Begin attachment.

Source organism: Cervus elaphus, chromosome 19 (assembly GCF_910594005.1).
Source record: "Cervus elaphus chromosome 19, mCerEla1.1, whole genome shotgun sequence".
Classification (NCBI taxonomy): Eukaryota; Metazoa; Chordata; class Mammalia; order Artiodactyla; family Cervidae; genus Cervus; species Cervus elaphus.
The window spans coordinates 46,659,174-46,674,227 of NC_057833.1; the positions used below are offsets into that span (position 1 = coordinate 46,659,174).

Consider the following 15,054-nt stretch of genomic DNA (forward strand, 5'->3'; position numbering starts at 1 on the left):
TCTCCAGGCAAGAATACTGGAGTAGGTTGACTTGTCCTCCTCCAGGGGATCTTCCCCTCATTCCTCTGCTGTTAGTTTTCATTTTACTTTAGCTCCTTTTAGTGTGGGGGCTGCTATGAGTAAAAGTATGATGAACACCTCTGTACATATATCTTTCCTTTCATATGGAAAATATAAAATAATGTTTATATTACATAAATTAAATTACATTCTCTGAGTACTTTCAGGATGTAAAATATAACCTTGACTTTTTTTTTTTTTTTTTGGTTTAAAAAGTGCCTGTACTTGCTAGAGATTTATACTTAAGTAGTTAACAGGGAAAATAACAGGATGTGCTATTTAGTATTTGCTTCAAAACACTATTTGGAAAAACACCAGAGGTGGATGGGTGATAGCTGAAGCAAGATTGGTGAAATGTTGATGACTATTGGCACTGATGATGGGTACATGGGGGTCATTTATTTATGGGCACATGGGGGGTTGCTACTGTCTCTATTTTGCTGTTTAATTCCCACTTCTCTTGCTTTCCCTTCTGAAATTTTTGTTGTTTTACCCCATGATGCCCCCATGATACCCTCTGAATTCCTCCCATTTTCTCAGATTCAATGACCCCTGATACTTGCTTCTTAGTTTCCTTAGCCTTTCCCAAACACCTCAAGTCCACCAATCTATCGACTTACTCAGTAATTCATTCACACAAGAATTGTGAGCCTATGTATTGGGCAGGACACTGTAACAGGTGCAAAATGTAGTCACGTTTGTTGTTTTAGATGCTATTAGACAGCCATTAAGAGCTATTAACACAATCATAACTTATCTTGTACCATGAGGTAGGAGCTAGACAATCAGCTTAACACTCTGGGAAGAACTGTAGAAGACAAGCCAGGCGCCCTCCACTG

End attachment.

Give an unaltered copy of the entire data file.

Source organism: Cervus elaphus, chromosome 19 (assembly GCF_910594005.1).
Source record: "Cervus elaphus chromosome 19, mCerEla1.1, whole genome shotgun sequence".
Classification (NCBI taxonomy): Eukaryota; Metazoa; Chordata; class Mammalia; order Artiodactyla; family Cervidae; genus Cervus; species Cervus elaphus.
The window spans coordinates 46,659,174-46,674,227 of NC_057833.1; the positions used below are offsets into that span (position 1 = coordinate 46,659,174).

Consider the following 15,054-nt stretch of genomic DNA (forward strand, 5'->3'; position numbering starts at 1 on the left):
TCTCCAGGCAAGAATACTGGAGTAGGTTGACTTGTCCTCCTCCAGGGGATCTTCCCCTCATTCCTCTGCTGTTAGTTTTCATTTTACTTTAGCTCCTTTTAGTGTGGGGGCTGCTATGAGTAAAAGTATGATGAACACCTCTGTACATATATCTTTCCTTTCATATGGAAAATATAAAATAATGTTTATATTACATAAATTAAATTACATTCTCTGAGTACTTTCAGGATGTAAAATATAACCTTGACTTTTTTTTTTTTTTTTTGGTTTAAAAAGTGCCTGTACTTGCTAGAGATTTATACTTAAGTAGTTAACAGGGAAAATAACAGGATGTGCTATTTAGTATTTGCTTCAAAACACTATTTGGAAAAACACCAGAGGTGGATGGGTGATAGCTGAAGCAAGATTGGTGAAATGTTGATGACTATTGGCACTGATGATGGGTACATGGGGGTCATTTATTTATGGGCACATGGGGGGTTGCTACTGTCTCTATTTTGCTGTTTAATTCCCACTTCTCTTGCTTTCCCTTCTGAAATTTTTGTTGTTTTACCCCATGATGCCCCCATGATACCCTCTGAATTCCTCCCATTTTCTCAGATTCAATGACCCCTGATACTTGCTTCTTAGTTTCCTTAGCCTTTCCCAAACACCTCAAGTCCACCAATCTATCGACTTACTCAGTAATTCATTCACACAAGAATTGTGAGCCTATGTATTGGGCAGGACACTGTAACAGGTGCAAAATGTAGTCACGTTTGTTGTTTTAGATGCTATTAGACAGCCATTAAGAGCTATTAACACAATCATAACTTATCTTGTACCATGAGGTAGGAGCTAGACAATCAGCTTAACACTCTGGGAAGAACTGTAGAAGACAAGCCAGGCGCCCTCCACTG